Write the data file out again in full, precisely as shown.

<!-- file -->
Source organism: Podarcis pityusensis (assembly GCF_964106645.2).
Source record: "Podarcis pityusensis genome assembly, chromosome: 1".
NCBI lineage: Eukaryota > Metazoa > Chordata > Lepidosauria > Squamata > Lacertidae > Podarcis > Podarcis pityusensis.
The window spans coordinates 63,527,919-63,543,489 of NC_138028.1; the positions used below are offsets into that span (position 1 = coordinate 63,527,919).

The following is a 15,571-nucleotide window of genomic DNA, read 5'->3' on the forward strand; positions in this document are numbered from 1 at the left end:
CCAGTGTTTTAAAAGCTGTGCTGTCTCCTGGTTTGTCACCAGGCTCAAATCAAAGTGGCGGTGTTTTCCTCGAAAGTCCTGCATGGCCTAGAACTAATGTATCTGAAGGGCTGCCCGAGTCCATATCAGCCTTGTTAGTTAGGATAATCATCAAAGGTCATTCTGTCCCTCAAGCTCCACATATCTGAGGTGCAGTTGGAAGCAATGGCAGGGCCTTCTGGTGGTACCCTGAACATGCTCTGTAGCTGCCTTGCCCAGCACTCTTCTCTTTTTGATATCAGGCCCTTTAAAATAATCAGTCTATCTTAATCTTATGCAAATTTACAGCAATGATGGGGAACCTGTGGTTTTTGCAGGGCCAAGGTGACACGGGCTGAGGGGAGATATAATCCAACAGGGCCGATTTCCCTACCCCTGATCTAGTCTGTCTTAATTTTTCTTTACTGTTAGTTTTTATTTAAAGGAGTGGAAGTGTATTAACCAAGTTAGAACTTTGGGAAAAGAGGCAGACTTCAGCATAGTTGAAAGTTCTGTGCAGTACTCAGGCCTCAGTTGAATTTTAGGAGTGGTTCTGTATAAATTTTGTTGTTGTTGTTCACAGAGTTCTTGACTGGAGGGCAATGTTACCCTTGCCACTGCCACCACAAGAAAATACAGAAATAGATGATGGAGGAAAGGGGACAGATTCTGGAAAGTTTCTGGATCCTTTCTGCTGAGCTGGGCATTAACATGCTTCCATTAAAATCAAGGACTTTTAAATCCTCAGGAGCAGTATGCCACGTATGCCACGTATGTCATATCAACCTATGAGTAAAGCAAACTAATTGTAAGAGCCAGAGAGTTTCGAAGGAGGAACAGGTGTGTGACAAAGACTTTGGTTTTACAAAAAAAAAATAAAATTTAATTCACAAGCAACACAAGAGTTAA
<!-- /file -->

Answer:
Source organism: Podarcis pityusensis (assembly GCF_964106645.2).
Source record: "Podarcis pityusensis genome assembly, chromosome: 1".
NCBI lineage: Eukaryota > Metazoa > Chordata > Lepidosauria > Squamata > Lacertidae > Podarcis > Podarcis pityusensis.
The window spans coordinates 63,527,919-63,543,489 of NC_138028.1; the positions used below are offsets into that span (position 1 = coordinate 63,527,919).

The following is a 15,571-nucleotide window of genomic DNA, read 5'->3' on the forward strand; positions in this document are numbered from 1 at the left end:
CCAGTGTTTTAAAAGCTGTGCTGTCTCCTGGTTTGTCACCAGGCTCAAATCAAAGTGGCGGTGTTTTCCTCGAAAGTCCTGCATGGCCTAGAACTAATGTATCTGAAGGGCTGCCCGAGTCCATATCAGCCTTGTTAGTTAGGATAATCATCAAAGGTCATTCTGTCCCTCAAGCTCCACATATCTGAGGTGCAGTTGGAAGCAATGGCAGGGCCTTCTGGTGGTACCCTGAACATGCTCTGTAGCTGCCTTGCCCAGCACTCTTCTCTTTTTGATATCAGGCCCTTTAAAATAATCAGTCTATCTTAATCTTATGCAAATTTACAGCAATGATGGGGAACCTGTGGTTTTTGCAGGGCCAAGGTGACACGGGCTGAGGGGAGATATAATCCAACAGGGCCGATTTCCCTACCCCTGATCTAGTCTGTCTTAATTTTTCTTTACTGTTAGTTTTTATTTAAAGGAGTGGAAGTGTATTAACCAAGTTAGAACTTTGGGAAAAGAGGCAGACTTCAGCATAGTTGAAAGTTCTGTGCAGTACTCAGGCCTCAGTTGAATTTTAGGAGTGGTTCTGTATAAATTTTGTTGTTGTTGTTCACAGAGTTCTTGACTGGAGGGCAATGTTACCCTTGCCACTGCCACCACAAGAAAATACAGAAATAGATGATGGAGGAAAGGGGACAGATTCTGGAAAGTTTCTGGATCCTTTCTGCTGAGCTGGGCATTAACATGCTTCCATTAAAATCAAGGACTTTTAAATCCTCAGGAGCAGTATGCCACGTATGCCACGTATGTCATATCAACCTATGAGTAAAGCAAACTAATTGTAAGAGCCAGAGAGTTTCGAAGGAGGAACAGGTGTGTGACAAAGACTTTGGTTTTACAAAAAAAAAATAAAATTTAATTCACAAGCAACACAAGAGTTAA